April 25th, 2011 | Published in Casino News
Resorts casino is attempting to win back the business they once experienced. Resorts was the first casino in the United States to open outside of Nevada. Unfortunately the rebuilding effort is proving to be difficult and expensive. Since its reopening, the casino has been giving away large amounts of money and discounted hotels rooms compared to the competition. The company is currently entangled in lawsuits with the former owners, a utility company and several cocktail waitresses.
Despite these efforts, the casino continues to lose money, just not as much as before. The owner and former casino executive Dennis Gomes predicts the casino will turn a profit under his management by in July 2011 thus breaking even for the year.
The Downfall of Resorts
Resorts opened on May 26th, 1978 and was incredible profitable for many years. As more casinos opened in Atlantic City, Resorts’ share of the market drastically fell. Once casinos began opening in the Philadelphia area in 2006, Resorts was hit even harder. Senior citizens have become their regular customer.
Dennis Gomes Resume
Gomes boasts an impressive resume in the casino industry holding management jobs with the Tropicana Casino and Resort, Trump Taj Mahal Casino and Resort, Hilton Nevada Properties and the Golden Nugget in Las Vegas. Additionally, he was Nevada’s top casino corruption investigator as chronicled by Martin Scorsese in the 1995 film, “Casino”.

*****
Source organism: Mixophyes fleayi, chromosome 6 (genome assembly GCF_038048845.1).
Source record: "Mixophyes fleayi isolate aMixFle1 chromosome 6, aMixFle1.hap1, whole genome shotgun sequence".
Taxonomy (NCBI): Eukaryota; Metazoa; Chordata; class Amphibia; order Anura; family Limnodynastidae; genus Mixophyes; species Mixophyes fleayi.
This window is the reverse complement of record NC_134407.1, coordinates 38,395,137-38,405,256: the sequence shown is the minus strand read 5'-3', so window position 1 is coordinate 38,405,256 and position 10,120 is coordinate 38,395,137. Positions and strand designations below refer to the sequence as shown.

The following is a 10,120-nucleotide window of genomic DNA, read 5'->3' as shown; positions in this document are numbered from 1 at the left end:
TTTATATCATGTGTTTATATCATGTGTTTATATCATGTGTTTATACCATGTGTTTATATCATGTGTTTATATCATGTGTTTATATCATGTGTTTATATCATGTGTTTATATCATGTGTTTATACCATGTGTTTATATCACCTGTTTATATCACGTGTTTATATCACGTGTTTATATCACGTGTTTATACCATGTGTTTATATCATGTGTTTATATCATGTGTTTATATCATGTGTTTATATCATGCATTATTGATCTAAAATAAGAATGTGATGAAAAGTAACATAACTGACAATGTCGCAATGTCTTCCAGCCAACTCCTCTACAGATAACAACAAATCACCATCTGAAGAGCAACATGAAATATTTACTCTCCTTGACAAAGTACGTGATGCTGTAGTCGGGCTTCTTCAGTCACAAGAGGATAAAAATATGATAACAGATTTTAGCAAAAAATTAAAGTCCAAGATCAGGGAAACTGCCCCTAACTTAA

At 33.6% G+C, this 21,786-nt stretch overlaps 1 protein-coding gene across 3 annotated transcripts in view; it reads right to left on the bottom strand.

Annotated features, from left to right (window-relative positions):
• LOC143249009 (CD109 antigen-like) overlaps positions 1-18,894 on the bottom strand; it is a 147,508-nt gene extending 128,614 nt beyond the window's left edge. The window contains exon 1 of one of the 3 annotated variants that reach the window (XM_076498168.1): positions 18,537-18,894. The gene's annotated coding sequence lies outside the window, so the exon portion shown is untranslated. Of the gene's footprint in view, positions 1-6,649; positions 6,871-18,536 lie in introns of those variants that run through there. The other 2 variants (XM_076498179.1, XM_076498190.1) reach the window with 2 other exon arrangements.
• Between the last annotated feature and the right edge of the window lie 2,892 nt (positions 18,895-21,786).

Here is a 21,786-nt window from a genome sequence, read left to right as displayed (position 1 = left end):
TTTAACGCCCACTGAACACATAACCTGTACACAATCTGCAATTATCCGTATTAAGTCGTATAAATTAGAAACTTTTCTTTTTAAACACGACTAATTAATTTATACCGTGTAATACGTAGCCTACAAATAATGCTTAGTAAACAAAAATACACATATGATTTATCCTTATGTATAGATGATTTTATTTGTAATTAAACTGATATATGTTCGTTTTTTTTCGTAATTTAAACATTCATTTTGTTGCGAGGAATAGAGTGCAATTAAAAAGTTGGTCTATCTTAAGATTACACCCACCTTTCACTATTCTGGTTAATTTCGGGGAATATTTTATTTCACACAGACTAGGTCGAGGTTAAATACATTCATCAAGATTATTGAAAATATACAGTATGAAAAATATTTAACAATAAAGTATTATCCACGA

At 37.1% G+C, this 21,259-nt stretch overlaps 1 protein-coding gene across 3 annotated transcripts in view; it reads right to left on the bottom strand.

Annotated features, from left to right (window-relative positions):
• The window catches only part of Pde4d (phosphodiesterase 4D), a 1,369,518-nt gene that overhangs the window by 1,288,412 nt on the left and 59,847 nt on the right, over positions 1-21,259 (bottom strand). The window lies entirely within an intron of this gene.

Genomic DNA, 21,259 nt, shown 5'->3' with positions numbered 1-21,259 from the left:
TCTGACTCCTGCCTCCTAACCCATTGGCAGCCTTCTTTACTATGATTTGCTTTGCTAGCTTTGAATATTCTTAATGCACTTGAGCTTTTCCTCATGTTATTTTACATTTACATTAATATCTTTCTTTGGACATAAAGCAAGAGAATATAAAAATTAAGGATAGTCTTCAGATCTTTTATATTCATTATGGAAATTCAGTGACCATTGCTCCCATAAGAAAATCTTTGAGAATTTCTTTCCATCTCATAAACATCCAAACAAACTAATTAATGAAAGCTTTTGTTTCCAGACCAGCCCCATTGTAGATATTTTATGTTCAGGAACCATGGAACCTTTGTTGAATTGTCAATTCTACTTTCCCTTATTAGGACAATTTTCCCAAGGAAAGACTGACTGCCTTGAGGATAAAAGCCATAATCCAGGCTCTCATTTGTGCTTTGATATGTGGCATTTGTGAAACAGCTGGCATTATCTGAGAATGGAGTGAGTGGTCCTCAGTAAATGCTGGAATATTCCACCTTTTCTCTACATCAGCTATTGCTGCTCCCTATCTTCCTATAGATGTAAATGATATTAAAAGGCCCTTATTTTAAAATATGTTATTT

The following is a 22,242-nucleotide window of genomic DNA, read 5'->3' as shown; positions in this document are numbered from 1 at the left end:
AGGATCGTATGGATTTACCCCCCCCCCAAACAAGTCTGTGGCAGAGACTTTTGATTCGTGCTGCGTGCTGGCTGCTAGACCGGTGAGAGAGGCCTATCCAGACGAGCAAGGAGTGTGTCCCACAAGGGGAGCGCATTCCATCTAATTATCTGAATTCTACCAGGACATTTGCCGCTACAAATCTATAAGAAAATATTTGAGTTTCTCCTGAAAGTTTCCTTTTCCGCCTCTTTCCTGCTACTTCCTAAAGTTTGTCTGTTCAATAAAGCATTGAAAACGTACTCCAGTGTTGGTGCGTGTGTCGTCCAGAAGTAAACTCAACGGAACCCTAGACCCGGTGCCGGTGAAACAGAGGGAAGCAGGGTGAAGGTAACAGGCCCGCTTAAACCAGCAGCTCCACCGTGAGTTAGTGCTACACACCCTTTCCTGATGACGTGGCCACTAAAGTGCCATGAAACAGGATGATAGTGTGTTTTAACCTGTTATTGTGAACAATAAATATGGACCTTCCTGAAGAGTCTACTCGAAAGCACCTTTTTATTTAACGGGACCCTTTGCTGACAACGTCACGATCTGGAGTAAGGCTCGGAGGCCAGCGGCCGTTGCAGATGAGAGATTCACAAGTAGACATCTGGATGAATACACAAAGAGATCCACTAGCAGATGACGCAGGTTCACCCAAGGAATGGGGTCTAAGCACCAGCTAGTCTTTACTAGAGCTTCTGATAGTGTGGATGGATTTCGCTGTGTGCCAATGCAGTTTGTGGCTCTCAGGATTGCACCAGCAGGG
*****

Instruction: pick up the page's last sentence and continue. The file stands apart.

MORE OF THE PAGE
The Opportunity of a Lifetime
The previous owners of Resorts Casino was Los Angeles-based hedge fund firm, Colony Capital, LLC. In 2009, they stopped paying the mortgage and handed the keys to their lenders. At this point, Gomes and New York real estate company Morris Bailey saw an opportunity to turn the resort around and make a large profit. Therefore, they purchased the business for $31.5 million, a small fraction of the $140 million Colony Capital paid for the casino in 2001.
The Rebuilding Effort
The first step was to slash payroll and downsize. Next, Gomes and staff rebranded the casino and 90-year old building as a roaring 20’s theme. Luckily, HBO created a series about 1920’s Atlantic City. Since the building was from that era, it did not need any type of makeover and was perfect for the show.
The combination of downsizing and rebranding significantly helped Resort’ Casino get back on their feet and become a competitive business entity. As business continues to grow, it appears as if this Atlantic City institution may make it after all.